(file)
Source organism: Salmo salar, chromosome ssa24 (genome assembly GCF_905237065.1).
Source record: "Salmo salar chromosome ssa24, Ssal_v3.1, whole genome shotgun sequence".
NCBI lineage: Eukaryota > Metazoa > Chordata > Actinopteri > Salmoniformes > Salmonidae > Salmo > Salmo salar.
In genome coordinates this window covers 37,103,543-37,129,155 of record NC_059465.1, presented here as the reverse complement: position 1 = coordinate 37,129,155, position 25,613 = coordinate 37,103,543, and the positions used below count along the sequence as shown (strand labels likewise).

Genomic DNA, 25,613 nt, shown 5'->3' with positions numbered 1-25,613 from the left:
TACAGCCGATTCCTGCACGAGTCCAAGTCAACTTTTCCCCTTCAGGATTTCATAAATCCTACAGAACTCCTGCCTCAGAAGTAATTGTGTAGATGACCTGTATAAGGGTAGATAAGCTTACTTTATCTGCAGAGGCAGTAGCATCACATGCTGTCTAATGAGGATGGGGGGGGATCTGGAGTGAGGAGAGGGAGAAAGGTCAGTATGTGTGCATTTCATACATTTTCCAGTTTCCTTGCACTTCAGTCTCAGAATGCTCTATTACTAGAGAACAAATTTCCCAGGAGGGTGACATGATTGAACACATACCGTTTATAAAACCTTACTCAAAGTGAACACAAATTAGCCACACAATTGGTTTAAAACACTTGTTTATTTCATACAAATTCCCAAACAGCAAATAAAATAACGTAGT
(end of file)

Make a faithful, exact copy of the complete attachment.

Source organism: Salmo salar, chromosome ssa24 (genome assembly GCF_905237065.1).
Source record: "Salmo salar chromosome ssa24, Ssal_v3.1, whole genome shotgun sequence".
NCBI lineage: Eukaryota > Metazoa > Chordata > Actinopteri > Salmoniformes > Salmonidae > Salmo > Salmo salar.
In genome coordinates this window covers 37,103,543-37,129,155 of record NC_059465.1, presented here as the reverse complement: position 1 = coordinate 37,129,155, position 25,613 = coordinate 37,103,543, and the positions used below count along the sequence as shown (strand labels likewise).

Genomic DNA, 25,613 nt, shown 5'->3' with positions numbered 1-25,613 from the left:
TACAGCCGATTCCTGCACGAGTCCAAGTCAACTTTTCCCCTTCAGGATTTCATAAATCCTACAGAACTCCTGCCTCAGAAGTAATTGTGTAGATGACCTGTATAAGGGTAGATAAGCTTACTTTATCTGCAGAGGCAGTAGCATCACATGCTGTCTAATGAGGATGGGGGGGGATCTGGAGTGAGGAGAGGGAGAAAGGTCAGTATGTGTGCATTTCATACATTTTCCAGTTTCCTTGCACTTCAGTCTCAGAATGCTCTATTACTAGAGAACAAATTTCCCAGGAGGGTGACATGATTGAACACATACCGTTTATAAAACCTTACTCAAAGTGAACACAAATTAGCCACACAATTGGTTTAAAACACTTGTTTATTTCATACAAATTCCCAAACAGCAAATAAAATAACGTAGT